Gore: Trump prompting 'biggest upsurge' of climate activism ever

Gore: Trump prompting 'biggest upsurge' of climate activism ever
© Larry French/Getty Images for SiriusXM

Former Vice President Al GoreAlbert (Al) Arnold GoreOvernight Energy: EPA questioned safety of rolling back fuel efficiency rule | Zinke blames 'environmental terrorist groups' for wildfires | Illinois sues Chicago Trump hotel for violating water rules Al Gore: Trump has had 'less of an impact on environment so far than I feared' The Hill's Morning Report — Trump to GOP: I will carry you MORE is finding one bright spot in President Trump's decision to withdraw from the Paris climate agreement: an explosion of pro-climate activism. 

Citing Newton's Third Law — every action has an equal and opposite reaction — Gore said he is emboldened by the defense he's seen of the climate ever since Trump's controversial decision to pull the U.S. out of the accord. 
 
"What we are seeing in the United States of America today is the biggest upsurge of activism in favor of the climate that we have ever experienced. And it’s in reaction to what President Trump has said," Gore said during a taping of a SiriusXM/Variety Magazine town hall interview. 
 
"And we are seeing the same thing around the world — the other countries have doubled down on their commitment," Gore continued.
 
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Trump's decision makes America one of just a handful of nations not participating in the international agreement to curb pollution. 
 
Trump's decision to withdraw has been met with criticism from environmental groups and protests. Most notably, the People's Climate March this spring in Washington drew thousands who marched to ask the administration to stay in the international agreement. 
 
The administration announced its intention to withdraw one month after that rally, a decision that sparked another protest outside the White House.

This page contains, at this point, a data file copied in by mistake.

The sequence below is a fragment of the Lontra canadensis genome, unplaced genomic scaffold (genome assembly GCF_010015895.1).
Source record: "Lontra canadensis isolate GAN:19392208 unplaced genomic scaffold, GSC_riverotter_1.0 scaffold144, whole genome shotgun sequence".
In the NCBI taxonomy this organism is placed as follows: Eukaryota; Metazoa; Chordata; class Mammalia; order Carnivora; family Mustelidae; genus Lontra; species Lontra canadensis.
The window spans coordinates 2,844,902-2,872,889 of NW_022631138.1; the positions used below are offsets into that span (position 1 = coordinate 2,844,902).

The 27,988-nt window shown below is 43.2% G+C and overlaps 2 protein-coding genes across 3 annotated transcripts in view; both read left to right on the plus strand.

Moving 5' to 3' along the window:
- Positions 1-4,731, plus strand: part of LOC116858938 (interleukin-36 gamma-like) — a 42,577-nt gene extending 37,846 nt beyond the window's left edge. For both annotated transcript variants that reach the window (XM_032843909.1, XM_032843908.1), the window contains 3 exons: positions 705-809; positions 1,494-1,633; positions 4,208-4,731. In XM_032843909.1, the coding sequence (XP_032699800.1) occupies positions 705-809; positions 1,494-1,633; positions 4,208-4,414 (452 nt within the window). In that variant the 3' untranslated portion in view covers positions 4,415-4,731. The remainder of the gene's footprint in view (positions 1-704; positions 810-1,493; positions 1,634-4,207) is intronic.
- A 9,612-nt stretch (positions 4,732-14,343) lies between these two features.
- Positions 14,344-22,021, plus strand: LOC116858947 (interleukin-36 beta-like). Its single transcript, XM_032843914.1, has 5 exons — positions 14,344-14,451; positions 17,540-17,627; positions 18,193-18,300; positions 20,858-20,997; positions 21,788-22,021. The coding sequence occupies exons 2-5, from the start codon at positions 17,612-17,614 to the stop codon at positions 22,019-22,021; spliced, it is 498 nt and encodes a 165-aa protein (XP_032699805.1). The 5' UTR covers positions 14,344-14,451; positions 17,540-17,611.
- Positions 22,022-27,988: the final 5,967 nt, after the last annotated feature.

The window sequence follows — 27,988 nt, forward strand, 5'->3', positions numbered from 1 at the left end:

Gore has been upping his media appearances ahead of the premiere of his new movie, "An Inconvenient Sequel: Truth to Power," which discusses climate change. 
 
The politician-turned-climate change activist struck a hopeful tone about the bigger picture, noting that "we still have the ability to avoid the most catastrophic consequences we could never adapt to." 
 
"Because people are now awakening to it and we now have the solutions available to us, the only remaining element needed is political will. But political will is a renewable resource and its my hope the movie will contribute to renewing that political will," he said. 
 
"The decades just ahead will be a test of the courage and character of human kind," Gore said.
 
Gore also repeated his recent disappointment in Trump. The pair met during Trump's transition period at a meeting Gore described as "cordial" — and one that gave him hope.
 
"He listened and participated and I came away with the impression there was a good chance he would come to his senses, but, yes, I was wrong about that," Gore said.
 
He added that he had spoken with Trump on other occasions but not since the Paris decision. 
 
While he repeatedly declined to shed light on their private conversations, Gore pointed to Trump's public comments instead. 
 
"If you look just at his public pronouncements, it would give you great concern," he said. 
 
The interview will debut Friday on SiriusXM's POTUS channel.